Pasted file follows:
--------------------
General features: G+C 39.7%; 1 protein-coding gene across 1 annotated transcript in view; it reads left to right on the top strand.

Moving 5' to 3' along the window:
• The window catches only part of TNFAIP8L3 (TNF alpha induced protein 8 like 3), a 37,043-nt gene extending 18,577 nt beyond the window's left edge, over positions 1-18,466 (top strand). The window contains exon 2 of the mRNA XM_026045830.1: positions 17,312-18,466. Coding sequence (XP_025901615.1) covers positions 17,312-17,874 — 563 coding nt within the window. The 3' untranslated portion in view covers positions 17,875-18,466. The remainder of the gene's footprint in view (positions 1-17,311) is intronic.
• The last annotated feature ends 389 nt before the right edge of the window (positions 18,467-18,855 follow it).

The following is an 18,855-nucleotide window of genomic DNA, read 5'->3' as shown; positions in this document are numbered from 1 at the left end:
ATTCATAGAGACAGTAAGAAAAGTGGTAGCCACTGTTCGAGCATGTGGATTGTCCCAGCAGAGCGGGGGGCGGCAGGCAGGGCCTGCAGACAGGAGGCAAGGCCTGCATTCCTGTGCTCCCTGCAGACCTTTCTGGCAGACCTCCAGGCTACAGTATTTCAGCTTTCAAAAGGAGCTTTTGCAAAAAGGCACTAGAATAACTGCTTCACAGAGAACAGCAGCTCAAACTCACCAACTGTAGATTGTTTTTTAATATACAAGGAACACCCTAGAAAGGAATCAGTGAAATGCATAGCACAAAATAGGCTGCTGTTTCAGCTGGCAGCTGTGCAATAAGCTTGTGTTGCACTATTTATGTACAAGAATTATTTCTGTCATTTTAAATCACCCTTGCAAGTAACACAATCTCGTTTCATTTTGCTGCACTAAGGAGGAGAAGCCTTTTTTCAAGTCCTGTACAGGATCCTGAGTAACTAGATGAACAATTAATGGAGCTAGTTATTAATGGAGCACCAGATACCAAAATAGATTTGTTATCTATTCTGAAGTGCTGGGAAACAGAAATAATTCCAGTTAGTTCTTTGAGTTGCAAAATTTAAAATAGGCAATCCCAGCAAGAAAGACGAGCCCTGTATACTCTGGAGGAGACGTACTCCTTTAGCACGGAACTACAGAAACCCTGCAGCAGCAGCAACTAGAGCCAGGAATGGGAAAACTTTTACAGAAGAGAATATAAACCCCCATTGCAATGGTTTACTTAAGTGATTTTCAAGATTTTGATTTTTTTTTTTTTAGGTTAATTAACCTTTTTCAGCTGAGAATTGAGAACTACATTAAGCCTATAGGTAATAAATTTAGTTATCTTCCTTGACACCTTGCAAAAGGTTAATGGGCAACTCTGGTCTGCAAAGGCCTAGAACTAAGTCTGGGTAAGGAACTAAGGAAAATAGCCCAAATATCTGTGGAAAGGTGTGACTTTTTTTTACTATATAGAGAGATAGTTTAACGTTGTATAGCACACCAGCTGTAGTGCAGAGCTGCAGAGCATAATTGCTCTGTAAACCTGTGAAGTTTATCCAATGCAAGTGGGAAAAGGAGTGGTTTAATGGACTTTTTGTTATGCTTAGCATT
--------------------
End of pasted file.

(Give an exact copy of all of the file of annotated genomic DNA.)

General features: G+C 39.7%; 1 protein-coding gene across 1 annotated transcript in view; it reads left to right on the top strand.

Moving 5' to 3' along the window:
• The window catches only part of TNFAIP8L3 (TNF alpha induced protein 8 like 3), a 37,043-nt gene extending 18,577 nt beyond the window's left edge, over positions 1-18,466 (top strand). The window contains exon 2 of the mRNA XM_026045830.1: positions 17,312-18,466. Coding sequence (XP_025901615.1) covers positions 17,312-17,874 — 563 coding nt within the window. The 3' untranslated portion in view covers positions 17,875-18,466. The remainder of the gene's footprint in view (positions 1-17,311) is intronic.
• The last annotated feature ends 389 nt before the right edge of the window (positions 18,467-18,855 follow it).

The following is an 18,855-nucleotide window of genomic DNA, read 5'->3' as shown; positions in this document are numbered from 1 at the left end:
ATTCATAGAGACAGTAAGAAAAGTGGTAGCCACTGTTCGAGCATGTGGATTGTCCCAGCAGAGCGGGGGGCGGCAGGCAGGGCCTGCAGACAGGAGGCAAGGCCTGCATTCCTGTGCTCCCTGCAGACCTTTCTGGCAGACCTCCAGGCTACAGTATTTCAGCTTTCAAAAGGAGCTTTTGCAAAAAGGCACTAGAATAACTGCTTCACAGAGAACAGCAGCTCAAACTCACCAACTGTAGATTGTTTTTTAATATACAAGGAACACCCTAGAAAGGAATCAGTGAAATGCATAGCACAAAATAGGCTGCTGTTTCAGCTGGCAGCTGTGCAATAAGCTTGTGTTGCACTATTTATGTACAAGAATTATTTCTGTCATTTTAAATCACCCTTGCAAGTAACACAATCTCGTTTCATTTTGCTGCACTAAGGAGGAGAAGCCTTTTTTCAAGTCCTGTACAGGATCCTGAGTAACTAGATGAACAATTAATGGAGCTAGTTATTAATGGAGCACCAGATACCAAAATAGATTTGTTATCTATTCTGAAGTGCTGGGAAACAGAAATAATTCCAGTTAGTTCTTTGAGTTGCAAAATTTAAAATAGGCAATCCCAGCAAGAAAGACGAGCCCTGTATACTCTGGAGGAGACGTACTCCTTTAGCACGGAACTACAGAAACCCTGCAGCAGCAGCAACTAGAGCCAGGAATGGGAAAACTTTTACAGAAGAGAATATAAACCCCCATTGCAATGGTTTACTTAAGTGATTTTCAAGATTTTGATTTTTTTTTTTTTAGGTTAATTAACCTTTTTCAGCTGAGAATTGAGAACTACATTAAGCCTATAGGTAATAAATTTAGTTATCTTCCTTGACACCTTGCAAAAGGTTAATGGGCAACTCTGGTCTGCAAAGGCCTAGAACTAAGTCTGGGTAAGGAACTAAGGAAAATAGCCCAAATATCTGTGGAAAGGTGTGACTTTTTTTTACTATATAGAGAGATAGTTTAACGTTGTATAGCACACCAGCTGTAGTGCAGAGCTGCAGAGCATAATTGCTCTGTAAACCTGTGAAGTTTATCCAATGCAAGTGGGAAAAGGAGTGGTTTAATGGACTTTTTGTTATGCTTAGCATT